Vinyl disc of "Love, Love, Love" by Ted Jarrett

The Black Songwriter Who Took Nashville by Storm

Before Tracy Chapman’s “Fast Car” won song of the year at the CMAs, hit maker Ted Jarrett’s music topped the country charts.
Performers from "Black America"

Nate Salsbury’s "Black America"

The 1895 show purported to show a genuine Southern Black community and demonstrate Black cultural progress in America, from enslavement to citizenship.
Collage of African Americans' faces.

Specters of the Mythic South

How plantation fiction fixed ghost stories to Black Americans.
Lou Reed playing the guitar in front of an amp

The Brilliant Discontents of Lou Reed

A new biography examines the enigma of the musician.
An engraving of Mrs. David Meade Randolph by Charle de Saint-Mémin.

Southern Hospitality? The Abstracted Labor of the Whole Pig Roast

Barbecue is a cornerstone of American cuisine, containing all of the contradictions of the country itself.
Leonard Bernstein smoking a cigarette

The Bernstein Enigma

In narrowly focusing on Leonard Bernstein’s tortured personal life, "Maestro" fails to explore his tortured artistic life.
The Go-Go's on July 30, 1981. From left, Kathy Valentine, Charlotte Caffey, Jane Wiedlin, Belinda Carlisle, and Gina Schock.

We Got the Beat

How The Go-Go’s emerged from the LA punk scene in the late ’70s to become the first and only female band to have a number one album.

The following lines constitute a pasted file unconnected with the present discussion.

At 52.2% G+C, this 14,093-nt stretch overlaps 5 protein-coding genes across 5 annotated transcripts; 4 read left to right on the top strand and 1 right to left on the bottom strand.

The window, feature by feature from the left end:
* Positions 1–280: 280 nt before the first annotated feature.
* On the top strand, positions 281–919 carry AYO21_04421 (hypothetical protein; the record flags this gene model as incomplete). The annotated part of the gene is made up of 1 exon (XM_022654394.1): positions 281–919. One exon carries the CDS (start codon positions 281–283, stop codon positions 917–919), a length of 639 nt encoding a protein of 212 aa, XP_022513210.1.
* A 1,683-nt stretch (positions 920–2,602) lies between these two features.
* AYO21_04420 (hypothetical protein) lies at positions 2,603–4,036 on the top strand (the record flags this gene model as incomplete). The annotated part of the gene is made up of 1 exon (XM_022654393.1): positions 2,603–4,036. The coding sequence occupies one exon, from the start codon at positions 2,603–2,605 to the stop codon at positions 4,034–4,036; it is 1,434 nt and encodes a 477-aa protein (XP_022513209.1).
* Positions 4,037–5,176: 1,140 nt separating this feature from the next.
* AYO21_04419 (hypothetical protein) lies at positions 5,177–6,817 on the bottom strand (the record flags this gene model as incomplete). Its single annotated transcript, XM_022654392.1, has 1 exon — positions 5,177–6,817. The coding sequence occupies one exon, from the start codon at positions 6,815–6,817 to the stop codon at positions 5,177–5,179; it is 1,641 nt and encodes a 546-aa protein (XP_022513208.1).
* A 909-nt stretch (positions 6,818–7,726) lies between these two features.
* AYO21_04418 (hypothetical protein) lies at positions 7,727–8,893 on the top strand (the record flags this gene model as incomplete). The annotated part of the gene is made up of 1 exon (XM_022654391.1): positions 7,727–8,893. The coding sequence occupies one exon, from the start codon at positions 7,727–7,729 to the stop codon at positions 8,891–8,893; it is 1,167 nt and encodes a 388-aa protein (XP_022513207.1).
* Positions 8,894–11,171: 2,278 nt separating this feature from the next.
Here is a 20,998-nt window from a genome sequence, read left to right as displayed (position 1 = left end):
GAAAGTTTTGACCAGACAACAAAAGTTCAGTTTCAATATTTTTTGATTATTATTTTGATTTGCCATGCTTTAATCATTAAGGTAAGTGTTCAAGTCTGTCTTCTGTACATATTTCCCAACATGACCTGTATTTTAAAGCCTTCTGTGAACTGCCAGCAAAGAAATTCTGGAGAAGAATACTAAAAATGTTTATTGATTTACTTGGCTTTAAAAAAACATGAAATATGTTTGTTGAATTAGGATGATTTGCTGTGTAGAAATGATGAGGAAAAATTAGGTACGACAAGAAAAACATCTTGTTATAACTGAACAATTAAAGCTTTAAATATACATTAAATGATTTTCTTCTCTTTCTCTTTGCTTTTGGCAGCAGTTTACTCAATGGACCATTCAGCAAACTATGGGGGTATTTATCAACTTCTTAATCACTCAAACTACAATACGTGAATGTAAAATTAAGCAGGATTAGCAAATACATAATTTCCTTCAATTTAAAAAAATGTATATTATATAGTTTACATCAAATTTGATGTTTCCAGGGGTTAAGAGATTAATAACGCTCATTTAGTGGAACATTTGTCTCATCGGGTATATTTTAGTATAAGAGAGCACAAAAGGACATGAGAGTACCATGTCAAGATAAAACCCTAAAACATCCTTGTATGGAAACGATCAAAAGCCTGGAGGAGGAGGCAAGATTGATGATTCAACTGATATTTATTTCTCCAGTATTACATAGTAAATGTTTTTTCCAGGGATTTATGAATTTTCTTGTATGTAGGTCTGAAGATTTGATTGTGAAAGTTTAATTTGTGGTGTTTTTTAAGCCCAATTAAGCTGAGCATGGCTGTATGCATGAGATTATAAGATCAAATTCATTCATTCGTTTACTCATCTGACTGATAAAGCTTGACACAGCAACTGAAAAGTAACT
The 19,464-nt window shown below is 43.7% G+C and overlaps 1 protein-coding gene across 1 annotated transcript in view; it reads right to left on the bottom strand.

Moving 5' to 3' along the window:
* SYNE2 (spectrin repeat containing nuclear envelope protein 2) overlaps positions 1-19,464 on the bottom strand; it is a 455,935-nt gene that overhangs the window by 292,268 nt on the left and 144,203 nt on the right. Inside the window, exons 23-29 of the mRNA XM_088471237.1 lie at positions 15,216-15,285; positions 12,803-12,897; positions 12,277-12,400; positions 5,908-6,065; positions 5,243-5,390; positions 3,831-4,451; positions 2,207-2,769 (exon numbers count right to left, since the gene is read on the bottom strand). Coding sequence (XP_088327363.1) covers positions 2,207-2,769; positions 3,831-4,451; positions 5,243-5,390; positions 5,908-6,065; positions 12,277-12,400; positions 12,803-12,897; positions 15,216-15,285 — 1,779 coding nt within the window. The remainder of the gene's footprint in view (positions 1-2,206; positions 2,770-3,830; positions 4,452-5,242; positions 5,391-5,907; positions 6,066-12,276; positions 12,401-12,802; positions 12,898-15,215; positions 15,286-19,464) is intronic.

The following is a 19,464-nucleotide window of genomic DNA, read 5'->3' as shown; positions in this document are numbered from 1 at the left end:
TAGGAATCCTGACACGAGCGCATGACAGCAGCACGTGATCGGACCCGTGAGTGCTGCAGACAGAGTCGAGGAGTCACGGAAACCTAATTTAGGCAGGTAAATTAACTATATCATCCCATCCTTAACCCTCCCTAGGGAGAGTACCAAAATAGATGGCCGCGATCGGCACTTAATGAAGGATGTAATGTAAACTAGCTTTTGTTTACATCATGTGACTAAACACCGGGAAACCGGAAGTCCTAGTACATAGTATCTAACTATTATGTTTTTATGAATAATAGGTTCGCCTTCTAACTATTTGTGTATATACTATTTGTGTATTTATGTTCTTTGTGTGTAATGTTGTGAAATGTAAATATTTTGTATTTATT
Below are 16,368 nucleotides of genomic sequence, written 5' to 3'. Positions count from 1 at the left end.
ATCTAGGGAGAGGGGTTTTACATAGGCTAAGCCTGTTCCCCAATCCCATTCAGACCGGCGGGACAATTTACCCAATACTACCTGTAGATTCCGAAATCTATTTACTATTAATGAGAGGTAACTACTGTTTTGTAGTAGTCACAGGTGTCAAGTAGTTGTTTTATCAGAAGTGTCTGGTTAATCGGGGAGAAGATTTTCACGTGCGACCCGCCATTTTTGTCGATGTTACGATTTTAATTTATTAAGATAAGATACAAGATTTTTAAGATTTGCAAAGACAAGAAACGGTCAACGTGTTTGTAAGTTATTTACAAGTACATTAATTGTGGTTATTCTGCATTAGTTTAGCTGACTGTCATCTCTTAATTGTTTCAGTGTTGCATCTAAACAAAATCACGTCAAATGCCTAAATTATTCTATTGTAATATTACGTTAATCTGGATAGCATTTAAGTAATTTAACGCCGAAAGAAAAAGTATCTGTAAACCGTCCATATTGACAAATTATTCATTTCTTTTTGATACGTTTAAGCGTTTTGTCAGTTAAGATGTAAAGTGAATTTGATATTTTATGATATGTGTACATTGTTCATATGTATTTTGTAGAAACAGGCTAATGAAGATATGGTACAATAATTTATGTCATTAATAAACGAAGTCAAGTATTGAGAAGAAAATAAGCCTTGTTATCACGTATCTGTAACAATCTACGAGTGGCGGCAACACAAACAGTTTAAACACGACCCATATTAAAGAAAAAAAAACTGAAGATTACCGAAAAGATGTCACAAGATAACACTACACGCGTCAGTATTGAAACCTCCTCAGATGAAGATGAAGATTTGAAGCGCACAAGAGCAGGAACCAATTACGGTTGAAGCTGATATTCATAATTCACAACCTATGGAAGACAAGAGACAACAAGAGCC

Miles Davis.

Not Not Jazz

When Miles Davis went electric in the late 1960s, he overhauled his thinking about songs, genres, and what it meant to lead a band.
A kickline of five Asian American dancers at the Forbidden City nightclub in San Francisco.

Americanism, Exoticism, and the “Chop Suey” Circuit

Asian American artists who performed for primarily white audiences in the 1930s and ’40s both challenged and solidified racial boundaries in the United States.
Nicki Minaj and the autobiography of Malcolm X written by Alex Haley.

It’s Bigger Than Hip-Hop

We cannot understand the last fifty years of U.S. history—certainly not the first thing about Black history—without studying the emergence and evolution of rap.
A drawing of a smiling stereotypical 1950s housewife with thought-bubbles depicting dinner party food and paraphernalia.

Time Traveling Through History’s Weirdest Entertaining Advice

The 20th century brought dinner parties to the masses, along with some truly unhinged entertaining advice
Photo of a female jogger drinking water out of a pink metal water bottle.

Your New Year's Resolution to Drink More Water Has a History

Our water bottle obsession speaks to deeper historical trends.
Silhouette of Oppenheimer wearing a fedora.

How Do We Know the Motorman Is Not Insane?

Oppenheimer and the demon heart of power.
A photograph of John G. Neihardt raising his fists to box.

A Tale of Two Visionaries

What roiled the mind of Nebraska poet John Neihardt with whom Black Elk, the iconic Lakota holy man, shared his story?
A turntable and records.

What’s Old is New Again (and Again): On the Cyclical Nature of Nostalgia

Retro was not the antithesis to the sub- and countercultural experiments of the 1960s, it grew directly out of them.